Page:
In Ehrlich ascites tumour (EAT) cells the main route for dTTP required for DNA synthesis is closely related to thymidylate synthesis activity via the de novo pathway. However, more than 10-time of thymidylate (dTMP) is synthesised by cytosolic thymidine kinase (TK1) via the salvage pathway than needed for DNA synthesis in this cells. Therefore, this study focus to determine if a substrate cycle exists between thymidine (dTdR) and dTMP in the EAT cells. Results show that the ratio of K'eq/Q for the TK1 reaction is 264.2 and for the thymidylate 5'-phosphatase (dTMPase) reaction is 110.9 in the exponentially growing cells, respectively. Since the apparent ratios of K'eq/Q for both reactions are different from equality (ñ1) by two orders, it appears as a non-equilibrium reaction. This indicates that when TK1 and dTMPase are simultaneously active in the exponentially growing cells, a substrate cycle results. The regulation of the excess of non-essential products of dTdR/dTMP for DNA synthesis is involved in a substrate cycle for maintaining a balanced nucleotide pool, hence ensuring a balanced supply of the DNA precursor in the exponentially growing cells. As the tumours continue to grow, cells reached the stationary phase. The ratio of K'eq/Q for TK1 reaction is 7.7 and for the dTMPase reaction is 81.1, showing less than the equilibrium of two orders of magnitude. In this case, dTMPase could not act with TK1 together to form a pair of reaction, leading to an elevated concentration of intracellular dTMP and a dramatically excretion of dTdR into the ascites fluid.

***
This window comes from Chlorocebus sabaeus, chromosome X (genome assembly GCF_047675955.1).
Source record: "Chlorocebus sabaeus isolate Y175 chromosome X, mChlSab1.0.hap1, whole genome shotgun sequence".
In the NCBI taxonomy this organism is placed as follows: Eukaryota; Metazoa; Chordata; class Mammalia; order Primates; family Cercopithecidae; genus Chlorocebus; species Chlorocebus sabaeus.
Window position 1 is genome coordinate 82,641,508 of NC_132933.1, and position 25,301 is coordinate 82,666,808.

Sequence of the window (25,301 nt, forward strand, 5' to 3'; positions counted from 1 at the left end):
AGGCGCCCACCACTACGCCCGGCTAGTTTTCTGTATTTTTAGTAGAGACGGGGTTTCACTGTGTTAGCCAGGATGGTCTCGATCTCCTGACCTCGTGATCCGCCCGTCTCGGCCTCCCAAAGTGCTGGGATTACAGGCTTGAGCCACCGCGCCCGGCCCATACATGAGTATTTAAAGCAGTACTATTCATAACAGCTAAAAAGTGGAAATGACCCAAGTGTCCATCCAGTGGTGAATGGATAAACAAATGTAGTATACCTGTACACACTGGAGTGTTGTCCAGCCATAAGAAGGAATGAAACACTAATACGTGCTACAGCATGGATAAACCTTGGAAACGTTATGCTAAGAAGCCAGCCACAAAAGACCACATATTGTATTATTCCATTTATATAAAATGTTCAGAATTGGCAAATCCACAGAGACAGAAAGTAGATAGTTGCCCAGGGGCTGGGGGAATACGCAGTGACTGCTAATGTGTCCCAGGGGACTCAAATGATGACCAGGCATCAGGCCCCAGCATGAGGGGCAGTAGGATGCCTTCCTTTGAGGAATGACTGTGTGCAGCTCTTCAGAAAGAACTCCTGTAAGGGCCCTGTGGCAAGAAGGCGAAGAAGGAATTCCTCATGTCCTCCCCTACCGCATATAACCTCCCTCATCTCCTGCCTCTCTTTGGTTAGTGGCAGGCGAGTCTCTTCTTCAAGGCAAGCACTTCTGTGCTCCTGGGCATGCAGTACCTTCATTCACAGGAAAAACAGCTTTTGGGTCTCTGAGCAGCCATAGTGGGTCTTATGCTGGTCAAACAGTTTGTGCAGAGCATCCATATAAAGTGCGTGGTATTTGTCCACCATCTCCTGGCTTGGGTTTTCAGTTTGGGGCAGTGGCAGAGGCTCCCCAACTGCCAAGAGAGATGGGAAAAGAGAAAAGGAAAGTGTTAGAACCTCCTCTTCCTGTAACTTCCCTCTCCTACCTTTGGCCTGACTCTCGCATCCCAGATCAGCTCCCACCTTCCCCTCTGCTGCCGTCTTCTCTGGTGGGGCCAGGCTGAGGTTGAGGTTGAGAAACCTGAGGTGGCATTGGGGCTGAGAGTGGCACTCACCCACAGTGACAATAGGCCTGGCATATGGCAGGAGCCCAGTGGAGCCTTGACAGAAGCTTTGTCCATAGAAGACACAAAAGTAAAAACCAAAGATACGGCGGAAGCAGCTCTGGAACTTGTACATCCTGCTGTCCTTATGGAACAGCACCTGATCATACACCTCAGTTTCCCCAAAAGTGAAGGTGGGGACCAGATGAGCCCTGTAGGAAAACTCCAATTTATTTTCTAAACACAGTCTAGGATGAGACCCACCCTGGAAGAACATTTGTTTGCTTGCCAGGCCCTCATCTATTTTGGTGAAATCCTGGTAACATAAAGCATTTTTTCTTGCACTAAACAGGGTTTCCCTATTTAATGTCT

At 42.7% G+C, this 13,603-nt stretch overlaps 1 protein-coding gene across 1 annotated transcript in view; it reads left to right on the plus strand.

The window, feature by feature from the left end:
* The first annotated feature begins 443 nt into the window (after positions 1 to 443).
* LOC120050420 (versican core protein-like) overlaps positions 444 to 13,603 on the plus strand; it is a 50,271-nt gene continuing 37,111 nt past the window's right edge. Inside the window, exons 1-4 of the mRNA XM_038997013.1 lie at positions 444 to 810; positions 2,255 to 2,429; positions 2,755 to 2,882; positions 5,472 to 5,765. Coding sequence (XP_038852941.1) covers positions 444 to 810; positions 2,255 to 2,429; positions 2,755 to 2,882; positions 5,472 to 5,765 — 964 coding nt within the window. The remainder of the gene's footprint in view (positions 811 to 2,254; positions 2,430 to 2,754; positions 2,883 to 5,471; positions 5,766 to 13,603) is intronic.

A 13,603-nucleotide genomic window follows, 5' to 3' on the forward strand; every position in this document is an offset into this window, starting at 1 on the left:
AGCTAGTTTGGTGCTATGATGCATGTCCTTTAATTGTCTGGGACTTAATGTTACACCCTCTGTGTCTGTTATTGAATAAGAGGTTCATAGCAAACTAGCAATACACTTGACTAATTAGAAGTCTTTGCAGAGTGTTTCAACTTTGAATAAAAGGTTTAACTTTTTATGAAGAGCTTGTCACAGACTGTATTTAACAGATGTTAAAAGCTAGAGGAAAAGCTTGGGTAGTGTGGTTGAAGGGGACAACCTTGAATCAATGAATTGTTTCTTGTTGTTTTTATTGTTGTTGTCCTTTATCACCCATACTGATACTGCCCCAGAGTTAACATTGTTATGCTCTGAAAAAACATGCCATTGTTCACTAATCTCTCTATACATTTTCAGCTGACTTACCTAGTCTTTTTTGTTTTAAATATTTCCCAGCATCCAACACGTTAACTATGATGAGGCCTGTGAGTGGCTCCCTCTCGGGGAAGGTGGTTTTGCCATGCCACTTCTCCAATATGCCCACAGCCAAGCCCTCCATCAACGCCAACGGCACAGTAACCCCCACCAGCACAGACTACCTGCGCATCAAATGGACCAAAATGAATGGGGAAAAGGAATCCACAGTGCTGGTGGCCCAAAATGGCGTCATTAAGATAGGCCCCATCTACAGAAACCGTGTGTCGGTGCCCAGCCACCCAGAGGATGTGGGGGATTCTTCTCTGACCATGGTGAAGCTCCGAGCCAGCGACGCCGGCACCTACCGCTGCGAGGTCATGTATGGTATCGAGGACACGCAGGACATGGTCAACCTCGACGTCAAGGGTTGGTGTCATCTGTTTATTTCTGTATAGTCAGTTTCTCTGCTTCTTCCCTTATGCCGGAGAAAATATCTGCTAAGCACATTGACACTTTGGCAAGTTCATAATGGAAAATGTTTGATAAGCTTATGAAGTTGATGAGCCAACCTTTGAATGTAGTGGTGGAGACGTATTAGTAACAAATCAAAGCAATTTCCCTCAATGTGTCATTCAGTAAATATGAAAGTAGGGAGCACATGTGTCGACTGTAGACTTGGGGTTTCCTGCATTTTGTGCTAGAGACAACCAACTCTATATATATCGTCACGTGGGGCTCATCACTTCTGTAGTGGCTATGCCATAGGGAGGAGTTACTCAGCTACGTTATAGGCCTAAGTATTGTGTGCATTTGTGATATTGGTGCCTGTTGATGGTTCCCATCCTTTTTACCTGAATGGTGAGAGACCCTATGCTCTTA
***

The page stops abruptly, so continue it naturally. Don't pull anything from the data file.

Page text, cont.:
Copyright 2002 S. Karger AG, Basel